It is infrequent that a contemporary work of fiction moves me to such lengths as could be described as obsession, but Paula McLain's account of the ill fated love story of Ernest Hemingway and Hadley Richardson achieved just that.
McLain paints a picture of Jazz Age Paris which is peopled with the figures of literary mythology, from the Fitzgeralds to Gertrude Stein. (I myself am fascinated by Zelda Fitzgerald.) The extravagance, the drinking and the infidelity make that world sparkle, but also colour it with pain and heartbreak. All in all, the book makes a poignant statement about the nature of heartbreak that will have you sobbing in sympathy.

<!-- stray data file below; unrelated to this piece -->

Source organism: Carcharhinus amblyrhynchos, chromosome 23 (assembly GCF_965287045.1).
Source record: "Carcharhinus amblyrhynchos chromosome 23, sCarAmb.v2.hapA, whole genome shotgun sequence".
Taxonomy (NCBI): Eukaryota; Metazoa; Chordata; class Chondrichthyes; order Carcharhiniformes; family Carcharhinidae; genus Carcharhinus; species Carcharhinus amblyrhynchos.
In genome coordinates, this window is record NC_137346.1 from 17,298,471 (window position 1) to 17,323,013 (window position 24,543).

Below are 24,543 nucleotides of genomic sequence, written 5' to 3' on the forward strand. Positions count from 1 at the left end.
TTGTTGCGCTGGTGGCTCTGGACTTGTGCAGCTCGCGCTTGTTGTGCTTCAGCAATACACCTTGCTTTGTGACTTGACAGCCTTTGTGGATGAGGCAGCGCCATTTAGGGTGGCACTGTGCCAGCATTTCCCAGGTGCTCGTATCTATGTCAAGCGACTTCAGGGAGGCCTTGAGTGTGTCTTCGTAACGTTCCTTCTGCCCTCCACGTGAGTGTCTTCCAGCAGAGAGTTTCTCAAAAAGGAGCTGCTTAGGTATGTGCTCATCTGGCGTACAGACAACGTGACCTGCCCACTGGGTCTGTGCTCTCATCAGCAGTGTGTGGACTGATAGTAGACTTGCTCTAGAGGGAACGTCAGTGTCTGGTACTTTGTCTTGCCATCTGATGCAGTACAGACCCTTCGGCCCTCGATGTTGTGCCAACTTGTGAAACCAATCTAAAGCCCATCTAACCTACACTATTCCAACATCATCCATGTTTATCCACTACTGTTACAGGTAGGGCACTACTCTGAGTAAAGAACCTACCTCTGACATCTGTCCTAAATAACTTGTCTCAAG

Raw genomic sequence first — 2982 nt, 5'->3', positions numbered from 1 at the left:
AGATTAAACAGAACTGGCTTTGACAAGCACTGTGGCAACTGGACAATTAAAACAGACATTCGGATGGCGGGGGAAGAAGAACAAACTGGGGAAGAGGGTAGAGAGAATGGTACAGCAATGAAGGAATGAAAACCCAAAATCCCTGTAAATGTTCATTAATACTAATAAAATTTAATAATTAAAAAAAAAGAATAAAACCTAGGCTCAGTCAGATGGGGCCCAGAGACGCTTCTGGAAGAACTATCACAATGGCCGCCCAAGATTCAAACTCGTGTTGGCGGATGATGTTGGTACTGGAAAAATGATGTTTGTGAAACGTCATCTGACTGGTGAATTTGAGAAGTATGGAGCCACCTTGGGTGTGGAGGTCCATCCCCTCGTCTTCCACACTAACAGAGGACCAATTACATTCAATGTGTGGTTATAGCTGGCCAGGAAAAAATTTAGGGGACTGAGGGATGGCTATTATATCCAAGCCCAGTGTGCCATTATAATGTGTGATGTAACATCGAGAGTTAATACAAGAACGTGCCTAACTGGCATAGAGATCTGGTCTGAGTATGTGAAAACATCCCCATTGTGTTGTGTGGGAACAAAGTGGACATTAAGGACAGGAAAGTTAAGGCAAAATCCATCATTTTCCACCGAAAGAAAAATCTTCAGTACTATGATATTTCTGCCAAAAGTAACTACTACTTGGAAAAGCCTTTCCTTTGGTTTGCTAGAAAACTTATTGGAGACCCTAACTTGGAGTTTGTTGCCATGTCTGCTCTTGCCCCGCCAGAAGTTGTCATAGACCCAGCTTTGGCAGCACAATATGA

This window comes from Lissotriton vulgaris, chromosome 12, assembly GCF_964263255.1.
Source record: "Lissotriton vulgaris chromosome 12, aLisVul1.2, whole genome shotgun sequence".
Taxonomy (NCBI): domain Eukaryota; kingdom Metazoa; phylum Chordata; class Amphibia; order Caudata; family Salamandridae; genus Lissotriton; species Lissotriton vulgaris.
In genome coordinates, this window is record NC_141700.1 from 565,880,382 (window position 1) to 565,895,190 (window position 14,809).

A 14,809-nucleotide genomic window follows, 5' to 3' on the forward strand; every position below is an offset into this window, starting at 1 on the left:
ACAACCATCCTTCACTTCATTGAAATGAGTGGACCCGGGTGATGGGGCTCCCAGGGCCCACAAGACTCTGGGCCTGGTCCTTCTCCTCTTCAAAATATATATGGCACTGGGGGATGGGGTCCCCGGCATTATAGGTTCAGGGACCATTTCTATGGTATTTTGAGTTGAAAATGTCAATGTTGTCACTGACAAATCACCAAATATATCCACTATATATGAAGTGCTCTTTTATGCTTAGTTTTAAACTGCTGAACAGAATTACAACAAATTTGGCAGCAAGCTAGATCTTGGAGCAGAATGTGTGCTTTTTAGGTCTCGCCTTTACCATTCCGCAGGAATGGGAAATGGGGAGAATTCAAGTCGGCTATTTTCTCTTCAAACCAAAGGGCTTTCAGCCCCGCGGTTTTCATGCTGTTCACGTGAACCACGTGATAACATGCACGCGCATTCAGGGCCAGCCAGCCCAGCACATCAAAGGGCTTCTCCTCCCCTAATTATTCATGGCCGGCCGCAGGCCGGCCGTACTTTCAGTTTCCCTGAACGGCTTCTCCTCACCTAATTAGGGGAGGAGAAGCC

The writing style is well paced and suitably decorative, without a hint of cliche or purple prose. This is a rare combination in a book which, while classified as literary fiction, is ostensibly a romance. It is a perfect introduction to the writing of the Fitzgeralds and Hemingway himself, and it will have you wanting to dance the charleston and drink absinthe until morning.
I give this book 5 out of 5 charging bulls.